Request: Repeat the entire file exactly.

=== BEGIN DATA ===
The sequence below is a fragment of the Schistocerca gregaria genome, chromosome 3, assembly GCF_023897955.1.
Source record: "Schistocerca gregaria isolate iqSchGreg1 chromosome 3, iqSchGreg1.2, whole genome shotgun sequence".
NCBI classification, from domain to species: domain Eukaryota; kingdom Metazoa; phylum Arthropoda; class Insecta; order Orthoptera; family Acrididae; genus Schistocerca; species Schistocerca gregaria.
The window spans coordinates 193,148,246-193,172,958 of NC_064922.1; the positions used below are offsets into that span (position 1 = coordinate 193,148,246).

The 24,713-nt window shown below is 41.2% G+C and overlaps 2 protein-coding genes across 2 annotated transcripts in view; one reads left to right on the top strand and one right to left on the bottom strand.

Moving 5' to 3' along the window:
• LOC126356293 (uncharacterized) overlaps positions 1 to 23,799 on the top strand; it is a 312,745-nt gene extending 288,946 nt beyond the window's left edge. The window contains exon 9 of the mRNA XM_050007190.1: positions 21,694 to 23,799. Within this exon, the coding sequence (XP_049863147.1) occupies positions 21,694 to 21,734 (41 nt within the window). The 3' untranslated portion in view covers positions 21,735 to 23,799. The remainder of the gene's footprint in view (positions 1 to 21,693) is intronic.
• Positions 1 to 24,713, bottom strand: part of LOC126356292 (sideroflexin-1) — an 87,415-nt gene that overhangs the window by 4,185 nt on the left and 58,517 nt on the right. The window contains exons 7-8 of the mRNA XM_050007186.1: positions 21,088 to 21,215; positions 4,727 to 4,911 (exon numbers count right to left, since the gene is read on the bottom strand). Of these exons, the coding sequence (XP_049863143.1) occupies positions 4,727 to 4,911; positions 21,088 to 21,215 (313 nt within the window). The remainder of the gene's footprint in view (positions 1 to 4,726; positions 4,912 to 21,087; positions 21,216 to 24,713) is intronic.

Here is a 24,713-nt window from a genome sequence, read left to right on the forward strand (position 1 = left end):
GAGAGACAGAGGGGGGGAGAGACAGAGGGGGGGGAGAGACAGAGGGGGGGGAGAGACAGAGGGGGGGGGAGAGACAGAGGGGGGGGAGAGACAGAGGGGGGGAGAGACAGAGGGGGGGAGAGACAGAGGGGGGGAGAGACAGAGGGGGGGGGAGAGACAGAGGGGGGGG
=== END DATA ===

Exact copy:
The sequence below is a fragment of the Schistocerca gregaria genome, chromosome 3, assembly GCF_023897955.1.
Source record: "Schistocerca gregaria isolate iqSchGreg1 chromosome 3, iqSchGreg1.2, whole genome shotgun sequence".
NCBI classification, from domain to species: domain Eukaryota; kingdom Metazoa; phylum Arthropoda; class Insecta; order Orthoptera; family Acrididae; genus Schistocerca; species Schistocerca gregaria.
The window spans coordinates 193,148,246-193,172,958 of NC_064922.1; the positions used below are offsets into that span (position 1 = coordinate 193,148,246).

The 24,713-nt window shown below is 41.2% G+C and overlaps 2 protein-coding genes across 2 annotated transcripts in view; one reads left to right on the top strand and one right to left on the bottom strand.

Moving 5' to 3' along the window:
• LOC126356293 (uncharacterized) overlaps positions 1 to 23,799 on the top strand; it is a 312,745-nt gene extending 288,946 nt beyond the window's left edge. The window contains exon 9 of the mRNA XM_050007190.1: positions 21,694 to 23,799. Within this exon, the coding sequence (XP_049863147.1) occupies positions 21,694 to 21,734 (41 nt within the window). The 3' untranslated portion in view covers positions 21,735 to 23,799. The remainder of the gene's footprint in view (positions 1 to 21,693) is intronic.
• Positions 1 to 24,713, bottom strand: part of LOC126356292 (sideroflexin-1) — an 87,415-nt gene that overhangs the window by 4,185 nt on the left and 58,517 nt on the right. The window contains exons 7-8 of the mRNA XM_050007186.1: positions 21,088 to 21,215; positions 4,727 to 4,911 (exon numbers count right to left, since the gene is read on the bottom strand). Of these exons, the coding sequence (XP_049863143.1) occupies positions 4,727 to 4,911; positions 21,088 to 21,215 (313 nt within the window). The remainder of the gene's footprint in view (positions 1 to 4,726; positions 4,912 to 21,087; positions 21,216 to 24,713) is intronic.

Here is a 24,713-nt window from a genome sequence, read left to right on the forward strand (position 1 = left end):
GAGAGACAGAGGGGGGGAGAGACAGAGGGGGGGGAGAGACAGAGGGGGGGGAGAGACAGAGGGGGGGGGAGAGACAGAGGGGGGGGAGAGACAGAGGGGGGGAGAGACAGAGGGGGGGAGAGACAGAGGGGGGGAGAGACAGAGGGGGGGGGAGAGACAGAGGGGGGGG